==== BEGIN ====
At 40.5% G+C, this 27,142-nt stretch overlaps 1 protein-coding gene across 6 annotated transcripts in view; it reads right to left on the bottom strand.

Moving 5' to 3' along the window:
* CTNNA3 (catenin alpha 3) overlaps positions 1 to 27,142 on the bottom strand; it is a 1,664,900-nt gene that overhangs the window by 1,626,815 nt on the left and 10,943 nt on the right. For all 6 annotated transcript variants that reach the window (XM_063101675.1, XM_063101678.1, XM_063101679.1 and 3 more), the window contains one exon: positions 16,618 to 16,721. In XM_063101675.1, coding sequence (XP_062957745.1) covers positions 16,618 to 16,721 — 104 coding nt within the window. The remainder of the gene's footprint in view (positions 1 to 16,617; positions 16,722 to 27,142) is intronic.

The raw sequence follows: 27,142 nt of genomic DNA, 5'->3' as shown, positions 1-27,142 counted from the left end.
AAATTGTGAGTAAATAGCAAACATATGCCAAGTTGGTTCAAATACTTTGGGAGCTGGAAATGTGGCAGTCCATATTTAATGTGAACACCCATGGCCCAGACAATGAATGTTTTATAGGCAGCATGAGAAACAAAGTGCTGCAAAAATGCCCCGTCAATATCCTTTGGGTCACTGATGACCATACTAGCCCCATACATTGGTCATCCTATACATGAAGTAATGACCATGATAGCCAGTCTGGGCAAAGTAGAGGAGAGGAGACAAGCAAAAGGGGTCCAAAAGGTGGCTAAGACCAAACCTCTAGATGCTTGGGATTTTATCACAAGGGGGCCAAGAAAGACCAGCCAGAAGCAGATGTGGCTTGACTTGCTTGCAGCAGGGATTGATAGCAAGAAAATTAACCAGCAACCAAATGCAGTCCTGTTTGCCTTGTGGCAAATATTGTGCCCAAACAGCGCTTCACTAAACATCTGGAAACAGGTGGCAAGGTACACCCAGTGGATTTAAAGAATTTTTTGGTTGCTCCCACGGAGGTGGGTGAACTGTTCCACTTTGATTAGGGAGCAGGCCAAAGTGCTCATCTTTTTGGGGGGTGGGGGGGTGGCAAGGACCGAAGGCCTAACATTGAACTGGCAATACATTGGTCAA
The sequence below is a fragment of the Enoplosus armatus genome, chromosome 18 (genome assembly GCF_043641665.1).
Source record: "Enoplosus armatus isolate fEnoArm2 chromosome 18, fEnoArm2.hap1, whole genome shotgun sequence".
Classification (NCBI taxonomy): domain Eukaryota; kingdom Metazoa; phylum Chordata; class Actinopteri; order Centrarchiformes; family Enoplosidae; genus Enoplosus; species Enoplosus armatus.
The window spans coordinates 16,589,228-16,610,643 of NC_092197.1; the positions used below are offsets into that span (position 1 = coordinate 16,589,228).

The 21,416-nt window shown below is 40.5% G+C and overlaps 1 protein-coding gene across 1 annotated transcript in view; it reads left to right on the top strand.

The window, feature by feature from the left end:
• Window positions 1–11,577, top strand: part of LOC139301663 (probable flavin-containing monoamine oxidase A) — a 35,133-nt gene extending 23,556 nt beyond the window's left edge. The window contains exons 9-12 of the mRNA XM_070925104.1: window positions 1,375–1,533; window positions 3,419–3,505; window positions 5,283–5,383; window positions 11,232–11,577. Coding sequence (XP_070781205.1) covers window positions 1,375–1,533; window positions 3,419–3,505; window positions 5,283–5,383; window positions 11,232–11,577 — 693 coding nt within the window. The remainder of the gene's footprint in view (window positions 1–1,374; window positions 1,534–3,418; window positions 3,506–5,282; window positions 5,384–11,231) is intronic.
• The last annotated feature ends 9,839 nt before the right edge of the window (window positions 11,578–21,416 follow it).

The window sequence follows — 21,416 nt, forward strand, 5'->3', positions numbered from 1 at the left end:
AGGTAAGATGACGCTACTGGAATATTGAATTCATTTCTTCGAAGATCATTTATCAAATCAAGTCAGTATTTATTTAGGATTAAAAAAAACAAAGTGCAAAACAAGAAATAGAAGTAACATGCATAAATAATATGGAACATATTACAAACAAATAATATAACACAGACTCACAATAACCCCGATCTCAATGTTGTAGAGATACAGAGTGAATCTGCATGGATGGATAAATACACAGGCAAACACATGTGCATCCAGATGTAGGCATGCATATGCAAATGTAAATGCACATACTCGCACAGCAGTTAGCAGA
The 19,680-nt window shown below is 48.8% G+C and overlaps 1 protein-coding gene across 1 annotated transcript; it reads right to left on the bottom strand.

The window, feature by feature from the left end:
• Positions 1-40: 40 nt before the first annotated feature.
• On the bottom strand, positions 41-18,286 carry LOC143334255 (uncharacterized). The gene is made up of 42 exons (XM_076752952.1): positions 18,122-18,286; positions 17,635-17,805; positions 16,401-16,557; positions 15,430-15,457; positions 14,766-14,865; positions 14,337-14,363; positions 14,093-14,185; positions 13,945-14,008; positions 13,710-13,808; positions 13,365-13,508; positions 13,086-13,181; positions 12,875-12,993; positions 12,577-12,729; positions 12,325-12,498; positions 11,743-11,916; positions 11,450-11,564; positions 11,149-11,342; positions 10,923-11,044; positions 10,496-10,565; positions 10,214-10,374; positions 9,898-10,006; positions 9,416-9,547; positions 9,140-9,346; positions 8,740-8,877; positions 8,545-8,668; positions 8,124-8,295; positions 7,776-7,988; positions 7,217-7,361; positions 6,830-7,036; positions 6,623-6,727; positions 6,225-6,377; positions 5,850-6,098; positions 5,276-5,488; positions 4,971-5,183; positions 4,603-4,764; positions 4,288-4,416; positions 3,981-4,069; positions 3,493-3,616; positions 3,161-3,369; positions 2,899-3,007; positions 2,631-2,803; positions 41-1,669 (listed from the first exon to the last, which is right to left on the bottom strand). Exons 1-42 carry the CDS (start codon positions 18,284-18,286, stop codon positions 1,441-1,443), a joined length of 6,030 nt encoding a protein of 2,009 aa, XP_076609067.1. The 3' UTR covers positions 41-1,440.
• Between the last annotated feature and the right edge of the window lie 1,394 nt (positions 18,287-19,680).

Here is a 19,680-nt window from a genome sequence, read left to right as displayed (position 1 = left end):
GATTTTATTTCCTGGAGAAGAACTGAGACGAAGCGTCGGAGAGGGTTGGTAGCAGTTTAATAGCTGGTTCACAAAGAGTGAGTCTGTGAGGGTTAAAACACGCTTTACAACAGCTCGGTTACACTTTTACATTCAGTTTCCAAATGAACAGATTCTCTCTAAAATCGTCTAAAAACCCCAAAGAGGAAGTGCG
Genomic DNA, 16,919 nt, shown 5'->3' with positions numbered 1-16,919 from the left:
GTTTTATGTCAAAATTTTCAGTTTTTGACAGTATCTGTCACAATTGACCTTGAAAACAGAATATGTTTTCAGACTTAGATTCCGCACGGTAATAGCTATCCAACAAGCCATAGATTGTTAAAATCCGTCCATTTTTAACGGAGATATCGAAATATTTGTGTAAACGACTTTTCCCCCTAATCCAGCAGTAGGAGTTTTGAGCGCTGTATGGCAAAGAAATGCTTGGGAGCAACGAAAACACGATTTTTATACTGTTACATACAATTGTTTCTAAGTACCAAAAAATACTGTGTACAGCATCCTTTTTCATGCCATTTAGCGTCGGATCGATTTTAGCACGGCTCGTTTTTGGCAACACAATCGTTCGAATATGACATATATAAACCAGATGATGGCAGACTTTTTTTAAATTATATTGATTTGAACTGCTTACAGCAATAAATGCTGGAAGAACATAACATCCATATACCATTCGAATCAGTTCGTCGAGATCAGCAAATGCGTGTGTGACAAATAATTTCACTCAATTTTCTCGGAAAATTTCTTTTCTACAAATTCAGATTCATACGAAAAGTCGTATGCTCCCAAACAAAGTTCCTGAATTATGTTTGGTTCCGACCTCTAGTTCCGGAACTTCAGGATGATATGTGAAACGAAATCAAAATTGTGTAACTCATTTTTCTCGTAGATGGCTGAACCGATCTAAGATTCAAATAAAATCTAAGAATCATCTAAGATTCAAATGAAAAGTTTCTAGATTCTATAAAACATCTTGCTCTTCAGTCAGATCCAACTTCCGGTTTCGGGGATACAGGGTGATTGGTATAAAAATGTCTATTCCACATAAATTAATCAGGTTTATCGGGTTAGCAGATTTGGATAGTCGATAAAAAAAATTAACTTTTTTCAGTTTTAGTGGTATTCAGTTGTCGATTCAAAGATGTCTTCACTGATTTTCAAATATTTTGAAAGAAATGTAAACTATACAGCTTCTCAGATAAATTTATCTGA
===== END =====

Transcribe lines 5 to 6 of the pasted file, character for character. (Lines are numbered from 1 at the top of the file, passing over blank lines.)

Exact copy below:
AAATTGTGAGTAAATAGCAAACATATGCCAAGTTGGTTCAAATACTTTGGGAGCTGGAAATGTGGCAGTCCATATTTAATGTGAACACCCATGGCCCAGACAATGAATGTTTTATAGGCAGCATGAGAAACAAAGTGCTGCAAAAATGCCCCGTCAATATCCTTTGGGTCACTGATGACCATACTAGCCCCATACATTGGTCATCCTATACATGAAGTAATGACCATGATAGCCAGTCTGGGCAAAGTAGAGGAGAGGAGACAAGCAAAAGGGGTCCAAAAGGTGGCTAAGACCAAACCTCTAGATGCTTGGGATTTTATCACAAGGGGGCCAAGAAAGACCAGCCAGAAGCAGATGTGGCTTGACTTGCTTGCAGCAGGGATTGATAGCAAGAAAATTAACCAGCAACCAAATGCAGTCCTGTTTGCCTTGTGGCAAATATTGTGCCCAAACAGCGCTTCACTAAACATCTGGAAACAGGTGGCAAGGTACACCCAGTGGATTTAAAGAATTTTTTGGTTGCTCCCACGGAGGTGGGTGAACTGTTCCACTTTGATTAGGGAGCAGGCCAAAGTGCTCATCTTTTTGGGGGGTGGGGGGGTGGCAAGGACCGAAGGCCTAACATTGAACTGGCAATACATTGGTCAA
The sequence below is a fragment of the Enoplosus armatus genome, chromosome 18 (genome assembly GCF_043641665.1).